It all has to do with matters of the mind. And yet even I, erstwhile backyard astronomer, erstwhile naturalist, continuing science buff, have all these years allowed myself to be taken in by the abduction scheme. One compartment of my mind was awed and inspired by how much the human mind has been able to discover about the unimaginably small and the unimaginably faraway. Yet in another compartment an intellectual was still that person in the coffee bar, reading a long piece about the newest star among French philosophers, a piece written in German.
Brockman, a writer and literary agent himself, believes that the best scientific work ranks as high as any other endeavor in the great achievements of the human mind. His title refers not to the coming together that Snow envisioned but a new culture in which scientists whose work transcends the barriers of their particular disciplines are taking their ideas directly to the public. Their books are bought and — contrary to common belief — read, Brockman asserts.
The main body of the book is divided into sections on evolutionary biology, computers and consciousness, cosmology and complex systems. Brockman interviewed the scientists and stitched their replies into essays on what they do. Anyone wanting to know where science is today could do a lot worse than read this compilation. Many of the names are familiar because they have been writing for the public: Stephen Jay Gould (Wonderful Life), Richard Dawkins (The Selfish Gene), Steven Pinker (The Language Instinct), Nicholas Humphrey (The Inner Eye), Roger Penrose (Shadows of the Mind), Alan Guth (The Inflationary Universe), Paul Davies (The Last Three Minutes) and Stuart Kauffman (coauthor of At Home in the Universe).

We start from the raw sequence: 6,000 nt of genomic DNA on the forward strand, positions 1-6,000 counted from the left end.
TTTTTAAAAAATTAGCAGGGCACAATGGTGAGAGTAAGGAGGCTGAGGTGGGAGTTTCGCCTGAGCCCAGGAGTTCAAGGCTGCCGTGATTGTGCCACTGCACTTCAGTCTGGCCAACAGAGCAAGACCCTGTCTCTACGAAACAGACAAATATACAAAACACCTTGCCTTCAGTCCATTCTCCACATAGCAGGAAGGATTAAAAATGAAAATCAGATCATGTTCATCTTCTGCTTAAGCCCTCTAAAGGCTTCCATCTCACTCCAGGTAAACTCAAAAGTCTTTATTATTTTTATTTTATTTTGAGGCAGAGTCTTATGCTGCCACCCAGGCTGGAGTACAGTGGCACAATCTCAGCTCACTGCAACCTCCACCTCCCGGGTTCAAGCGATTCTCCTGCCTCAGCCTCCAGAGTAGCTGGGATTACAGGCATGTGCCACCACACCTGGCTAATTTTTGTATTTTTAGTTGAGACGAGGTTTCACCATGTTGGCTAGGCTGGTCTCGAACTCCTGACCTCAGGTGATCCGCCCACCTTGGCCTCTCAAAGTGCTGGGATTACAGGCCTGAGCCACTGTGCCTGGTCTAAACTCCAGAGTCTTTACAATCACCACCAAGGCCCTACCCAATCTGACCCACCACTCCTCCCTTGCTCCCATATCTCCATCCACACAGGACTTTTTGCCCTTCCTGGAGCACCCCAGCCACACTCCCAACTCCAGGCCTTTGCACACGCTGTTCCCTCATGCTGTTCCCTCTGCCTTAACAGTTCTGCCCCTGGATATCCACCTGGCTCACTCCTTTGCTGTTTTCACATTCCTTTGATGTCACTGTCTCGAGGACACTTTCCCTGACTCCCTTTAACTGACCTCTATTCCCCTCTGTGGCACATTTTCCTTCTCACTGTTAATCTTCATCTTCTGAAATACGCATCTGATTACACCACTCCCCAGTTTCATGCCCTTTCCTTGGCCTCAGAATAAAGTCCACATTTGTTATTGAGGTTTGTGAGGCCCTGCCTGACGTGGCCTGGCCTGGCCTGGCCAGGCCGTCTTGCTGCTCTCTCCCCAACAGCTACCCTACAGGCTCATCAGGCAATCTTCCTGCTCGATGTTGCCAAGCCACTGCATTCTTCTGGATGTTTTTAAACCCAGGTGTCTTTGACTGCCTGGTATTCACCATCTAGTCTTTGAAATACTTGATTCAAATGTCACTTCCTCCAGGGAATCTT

Before they get into what they do, however, most have a word or two to say about what has happened to the word "intellectual." Gould points out that the British Nobel Laureate Peter Medawar has "said it was unfair that a scientist who didn't know art and music pretty well was, among literary people, considered a dolt and a philistine, whereas literary people don't think they need to know any science in order to be considered educated."